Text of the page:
“Helios, keep him here,” Soran said to the rising sun. “Hear me. I am the seventh son of the priest-king of Vayal, you know me. I’ve been marked since birth to be the living vessel for your glory, upon the death of my father. When Azhtoc is gone, you’ll bear witness to the coronation of the Priest-King Ulkan, and you’ll walk abroad wearing my flesh, my bones. So hear me now, while this flesh, these bones, still belong to me and my name remains Soranchele. Keep the one who calls himself Faunos here until I can find him!”

It was madness, and he knew it. He must have Faunos at any price, and he was haunted by the very real dread that he had been enchanted. The boy had a strong look of the Keltoi, and the savages were infamous for their dark, unknowable magic.

He patted the horse’s sleek shoulder and wondered aloud, “Am I being a fool? Am I making the halfwit of myself?”

Turn page to Chapter Eleven continued...

Return to Chapter Ten...

About Legends...

This story has its roots in the 1980s. About the time I signed with GMP, I was kicking around the idea for a massive novel -- the problem being, I had no time to develop it. At the time, one of my "literary friends" was Lane Ingram, who passed away some years ago. When Lane volunteered to develop the narrative from my storyline, I was surprised and very agreeable; and a version of it was circulated on a small scale, to a very appreciative audience!

Lane had no aspirations to be a professional novelist, which meant writing was fun, and remained fun, while I did battle with "style" and "technique." And then one day Lane was gone, without leaving much of anything to mark the place in the world which had once bee occupied by an individual who was large in every sense of the word.

Let's change that. I'm bringing LEGENDS "to the screen" in a form which preserves as much of Lane's input as I possibly can, while at the same time properly developing it, bringing it up to full professional standard ... cutting and trimming, correcting the errant, though enthusiastic, amateur ... polishing it to the professional sparkle you've come to expect from Mel Keegan.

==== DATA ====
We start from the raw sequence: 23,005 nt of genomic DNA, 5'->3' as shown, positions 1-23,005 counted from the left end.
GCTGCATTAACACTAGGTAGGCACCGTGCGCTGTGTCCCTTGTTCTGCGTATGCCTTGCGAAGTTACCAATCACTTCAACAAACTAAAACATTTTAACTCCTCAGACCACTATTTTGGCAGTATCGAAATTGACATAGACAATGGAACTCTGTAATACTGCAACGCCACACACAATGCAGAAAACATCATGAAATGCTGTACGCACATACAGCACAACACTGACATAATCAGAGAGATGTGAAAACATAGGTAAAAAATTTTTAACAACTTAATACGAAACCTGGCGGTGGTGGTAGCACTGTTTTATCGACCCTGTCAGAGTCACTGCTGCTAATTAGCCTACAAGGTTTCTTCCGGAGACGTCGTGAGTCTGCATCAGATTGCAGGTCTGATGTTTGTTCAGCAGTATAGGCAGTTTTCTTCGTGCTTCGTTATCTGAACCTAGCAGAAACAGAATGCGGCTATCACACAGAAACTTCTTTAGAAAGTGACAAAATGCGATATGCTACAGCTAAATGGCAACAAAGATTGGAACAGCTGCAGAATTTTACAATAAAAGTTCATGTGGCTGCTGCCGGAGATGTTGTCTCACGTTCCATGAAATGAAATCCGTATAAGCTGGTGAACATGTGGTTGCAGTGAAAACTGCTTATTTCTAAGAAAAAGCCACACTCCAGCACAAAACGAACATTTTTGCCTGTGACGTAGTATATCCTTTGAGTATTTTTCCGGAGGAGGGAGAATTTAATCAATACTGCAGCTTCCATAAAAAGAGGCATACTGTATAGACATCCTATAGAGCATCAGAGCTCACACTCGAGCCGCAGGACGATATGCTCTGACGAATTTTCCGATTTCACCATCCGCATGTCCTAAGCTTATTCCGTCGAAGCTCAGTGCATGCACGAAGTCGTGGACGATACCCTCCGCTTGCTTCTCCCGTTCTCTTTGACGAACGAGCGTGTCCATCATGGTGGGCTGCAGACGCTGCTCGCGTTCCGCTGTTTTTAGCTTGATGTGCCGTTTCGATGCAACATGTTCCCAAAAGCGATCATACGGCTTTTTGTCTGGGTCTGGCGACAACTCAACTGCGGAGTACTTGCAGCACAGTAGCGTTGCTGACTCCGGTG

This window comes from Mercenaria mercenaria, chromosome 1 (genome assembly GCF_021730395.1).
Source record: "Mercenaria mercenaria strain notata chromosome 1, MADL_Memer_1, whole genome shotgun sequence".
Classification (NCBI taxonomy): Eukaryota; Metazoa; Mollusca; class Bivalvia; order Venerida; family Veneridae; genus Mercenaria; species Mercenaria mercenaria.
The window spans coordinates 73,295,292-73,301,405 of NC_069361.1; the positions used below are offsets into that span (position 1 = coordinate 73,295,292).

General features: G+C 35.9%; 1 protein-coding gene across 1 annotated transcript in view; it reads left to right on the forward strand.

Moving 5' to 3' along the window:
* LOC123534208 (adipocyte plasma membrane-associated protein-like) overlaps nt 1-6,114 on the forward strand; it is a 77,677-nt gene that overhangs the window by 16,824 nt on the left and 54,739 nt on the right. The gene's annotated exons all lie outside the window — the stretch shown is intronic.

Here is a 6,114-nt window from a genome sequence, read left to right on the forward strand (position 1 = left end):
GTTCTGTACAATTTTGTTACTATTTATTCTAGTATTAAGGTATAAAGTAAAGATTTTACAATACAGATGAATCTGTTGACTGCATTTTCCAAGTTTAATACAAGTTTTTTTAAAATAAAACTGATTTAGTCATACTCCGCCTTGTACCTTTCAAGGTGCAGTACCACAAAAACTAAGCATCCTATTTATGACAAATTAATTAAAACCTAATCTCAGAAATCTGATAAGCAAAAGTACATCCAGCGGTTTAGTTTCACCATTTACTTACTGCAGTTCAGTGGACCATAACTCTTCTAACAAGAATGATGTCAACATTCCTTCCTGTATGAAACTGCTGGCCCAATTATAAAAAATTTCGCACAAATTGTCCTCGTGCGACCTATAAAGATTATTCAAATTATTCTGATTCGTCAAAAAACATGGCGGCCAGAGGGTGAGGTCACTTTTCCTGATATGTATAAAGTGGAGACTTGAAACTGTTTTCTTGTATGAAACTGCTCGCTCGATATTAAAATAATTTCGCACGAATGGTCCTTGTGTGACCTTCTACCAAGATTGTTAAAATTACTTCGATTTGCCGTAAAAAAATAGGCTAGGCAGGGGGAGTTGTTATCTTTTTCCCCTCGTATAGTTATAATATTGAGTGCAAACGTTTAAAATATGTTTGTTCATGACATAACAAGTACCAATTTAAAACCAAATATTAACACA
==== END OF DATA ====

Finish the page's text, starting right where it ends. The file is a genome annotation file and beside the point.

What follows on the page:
LEGENDS will be Lane's memorial. Here's to you, kiddo, wherever you are: enjoy.

Ebook screenreaders:

Downloading LEGENDS and reading from the computer screen? Join the club! Most people are stuck in the same situation ... and it's a right-royal pain. At this time, MK also is still trying to make the transition to one of the ebook screenreaders. The price of most of them is still high, but in the course of shopping around, Mel has found two that are coming under extremely close scrutiny. The Bebook and the Sony look like being the best deals at this time. In due course, we'll be reviewing them right here. Mel Keegan has decided it's going to be one of these two -- but they're very comparable, so ... take your pick. Either one would be perfect for reading LEGENDS, or other digital novels.

Aricia's Gay Book Shoppe

Aricia's Gay Book Shoppe
Every title hand picked, many of them already reviewed AG's Gay Book Blog -- hundreds of books and movies spanning a couple of decades, celebrating gay publishing and filmmaking!


The art appearing on this site, illustrating elements of this novel, is by Jade, my cover artist from DreamCraft.